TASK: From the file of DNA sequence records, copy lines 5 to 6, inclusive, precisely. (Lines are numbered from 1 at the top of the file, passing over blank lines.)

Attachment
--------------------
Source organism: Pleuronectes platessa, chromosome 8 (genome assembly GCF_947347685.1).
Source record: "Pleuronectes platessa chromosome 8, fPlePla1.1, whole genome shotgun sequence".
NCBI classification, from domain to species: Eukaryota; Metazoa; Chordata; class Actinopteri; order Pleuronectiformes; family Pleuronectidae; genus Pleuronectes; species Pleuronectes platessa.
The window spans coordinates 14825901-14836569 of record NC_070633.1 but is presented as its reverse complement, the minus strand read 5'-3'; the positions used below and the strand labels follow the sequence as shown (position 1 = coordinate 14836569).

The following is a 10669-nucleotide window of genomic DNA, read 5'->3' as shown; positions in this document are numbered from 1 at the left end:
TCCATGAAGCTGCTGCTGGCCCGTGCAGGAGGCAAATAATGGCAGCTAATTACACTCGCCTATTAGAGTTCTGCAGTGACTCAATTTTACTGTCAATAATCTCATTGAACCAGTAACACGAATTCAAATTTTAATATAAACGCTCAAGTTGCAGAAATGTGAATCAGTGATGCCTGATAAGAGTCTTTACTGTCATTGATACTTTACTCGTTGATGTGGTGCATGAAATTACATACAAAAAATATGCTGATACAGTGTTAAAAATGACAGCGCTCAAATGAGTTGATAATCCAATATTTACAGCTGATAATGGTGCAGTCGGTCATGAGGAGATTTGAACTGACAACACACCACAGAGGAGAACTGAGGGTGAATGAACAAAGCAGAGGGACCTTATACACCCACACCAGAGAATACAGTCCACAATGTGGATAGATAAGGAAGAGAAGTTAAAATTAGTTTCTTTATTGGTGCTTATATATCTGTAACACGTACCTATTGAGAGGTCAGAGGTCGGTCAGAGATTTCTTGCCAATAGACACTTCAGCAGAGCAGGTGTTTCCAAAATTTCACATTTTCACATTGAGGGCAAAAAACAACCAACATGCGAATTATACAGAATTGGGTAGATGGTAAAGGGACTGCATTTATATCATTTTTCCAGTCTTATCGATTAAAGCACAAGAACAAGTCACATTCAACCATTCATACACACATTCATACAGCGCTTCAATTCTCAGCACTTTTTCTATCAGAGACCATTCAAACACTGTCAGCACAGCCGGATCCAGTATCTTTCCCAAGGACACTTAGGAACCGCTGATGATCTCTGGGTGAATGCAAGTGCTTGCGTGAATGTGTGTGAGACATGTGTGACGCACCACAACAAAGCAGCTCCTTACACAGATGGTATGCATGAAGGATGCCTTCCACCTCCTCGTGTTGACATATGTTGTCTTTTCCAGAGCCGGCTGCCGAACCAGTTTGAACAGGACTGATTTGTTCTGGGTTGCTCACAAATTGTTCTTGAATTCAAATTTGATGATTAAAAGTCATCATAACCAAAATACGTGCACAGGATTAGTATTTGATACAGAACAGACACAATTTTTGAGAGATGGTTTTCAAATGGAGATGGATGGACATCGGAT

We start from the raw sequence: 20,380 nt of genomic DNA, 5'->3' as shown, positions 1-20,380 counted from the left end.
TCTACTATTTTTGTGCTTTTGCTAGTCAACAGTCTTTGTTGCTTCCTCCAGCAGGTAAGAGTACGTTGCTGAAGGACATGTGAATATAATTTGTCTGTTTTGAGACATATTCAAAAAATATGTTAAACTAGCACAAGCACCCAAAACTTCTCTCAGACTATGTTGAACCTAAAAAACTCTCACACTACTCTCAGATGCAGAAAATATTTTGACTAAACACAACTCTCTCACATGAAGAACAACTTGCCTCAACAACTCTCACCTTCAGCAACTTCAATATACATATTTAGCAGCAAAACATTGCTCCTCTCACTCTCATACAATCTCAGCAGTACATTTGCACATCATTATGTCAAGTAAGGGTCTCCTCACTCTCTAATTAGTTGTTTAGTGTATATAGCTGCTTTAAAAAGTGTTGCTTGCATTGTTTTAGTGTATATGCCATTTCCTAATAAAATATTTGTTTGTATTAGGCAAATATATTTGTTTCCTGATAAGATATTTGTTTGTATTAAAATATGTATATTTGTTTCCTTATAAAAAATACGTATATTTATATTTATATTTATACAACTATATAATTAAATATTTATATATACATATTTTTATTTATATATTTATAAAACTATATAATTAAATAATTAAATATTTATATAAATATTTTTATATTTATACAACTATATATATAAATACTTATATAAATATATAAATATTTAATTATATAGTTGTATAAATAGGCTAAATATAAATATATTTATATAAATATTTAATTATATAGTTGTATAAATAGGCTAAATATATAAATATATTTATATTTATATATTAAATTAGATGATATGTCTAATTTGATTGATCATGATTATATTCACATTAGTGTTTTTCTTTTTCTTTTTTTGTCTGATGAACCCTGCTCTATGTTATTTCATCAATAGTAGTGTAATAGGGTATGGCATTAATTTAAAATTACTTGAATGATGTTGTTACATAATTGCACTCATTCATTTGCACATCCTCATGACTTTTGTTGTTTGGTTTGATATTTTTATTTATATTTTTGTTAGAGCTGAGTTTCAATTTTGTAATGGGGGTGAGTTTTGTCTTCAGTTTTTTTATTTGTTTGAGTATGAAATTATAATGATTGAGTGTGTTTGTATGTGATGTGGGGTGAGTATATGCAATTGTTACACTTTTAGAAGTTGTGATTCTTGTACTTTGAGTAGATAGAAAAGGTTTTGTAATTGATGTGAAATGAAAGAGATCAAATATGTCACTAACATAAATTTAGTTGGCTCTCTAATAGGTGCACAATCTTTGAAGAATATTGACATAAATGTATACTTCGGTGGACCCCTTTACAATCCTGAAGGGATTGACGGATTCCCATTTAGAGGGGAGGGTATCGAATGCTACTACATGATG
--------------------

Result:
The following is a 10669-nucleotide window of genomic DNA, read 5'->3' as shown; positions in this document are numbered from 1 at the left end:
TCCATGAAGCTGCTGCTGGCCCGTGCAGGAGGCAAATAATGGCAGCTAATTACACTCGCCTATTAGAGTTCTGCAGTGACTCAATTTTACTGTCAATAATCTCATTGAACCAGTAACACGAATTCAAATTTTAATATAAACGCTCAAGTTGCAGAAATGTGAATCAGTGATGCCTGATAAGAGTCTTTACTGTCATTGATACTTTACTCGTTGATGTGGTGCATGAAATTACATACAAAAAATATGCTGATACAGTGTTAAAAATGACAGCGCTCAAATGAGTTGATAATCCAATATTTACAGCTGATAATGGTGCAGTCGGTCATGAGGAGATTTGAACTGACAACACACCACAGAGGAGAACTGAGGGTGAATGAACAAAGCAGAGGGACCTTATACACCCACACCAGAGAATACAGTCCACAATGTGGATAGATAAGGAAGAGAAGTTAAAATTAGTTTCTTTATTGGTGCTTATATATCTGTAACACGTACCTATTGAGAGGTCAGAGGTCGGTCAGAGATTTCTTGCCAATAGACACTTCAGCAGAGCAGGTGTTTCCAAAATTTCACATTTTCACATTGAGGGCAAAAAACAACCAACATGCGAATTATACAGAATTGGGTAGATGGTAAAGGGACTGCATTTATATCATTTTTCCAGTCTTATCGATTAAAGCACAAGAACAAGTCACATTCAACCATTCATACACACATTCATACAGCGCTTCAATTCTCAGCACTTTTTCTATCAGAGACCATTCAAACACTGTCAGCACAGCCGGATCCAGTATCTTTCCCAAGGACACTTAGGAACCGCTGATGATCTCTGGGTGAATGCAAGTGCTTGCGTGAATGTGTGTGAGACATGTGTGACGCACCACAACAAAGCAGCTCCTTACACAGATGGTATGCATGAAGGATGCCTTCCACCTCCTCGTGTTGACATATGTTGTCTTTTCCAGAGCCGGCTGCCGAACCAGTTTGAACAGGACTGATTTGTTCTGGGTTGCTCACAAATTGTTCTTGAATTCAAATTTGATGATTAAAAGTCATCATAACCAAAATACGTGCACAGGATTAGTATTTGATACAGAACAGACACAATTTTTGAGAGATGGTTTTCAAATGGAGATGGATGGACATCGGAT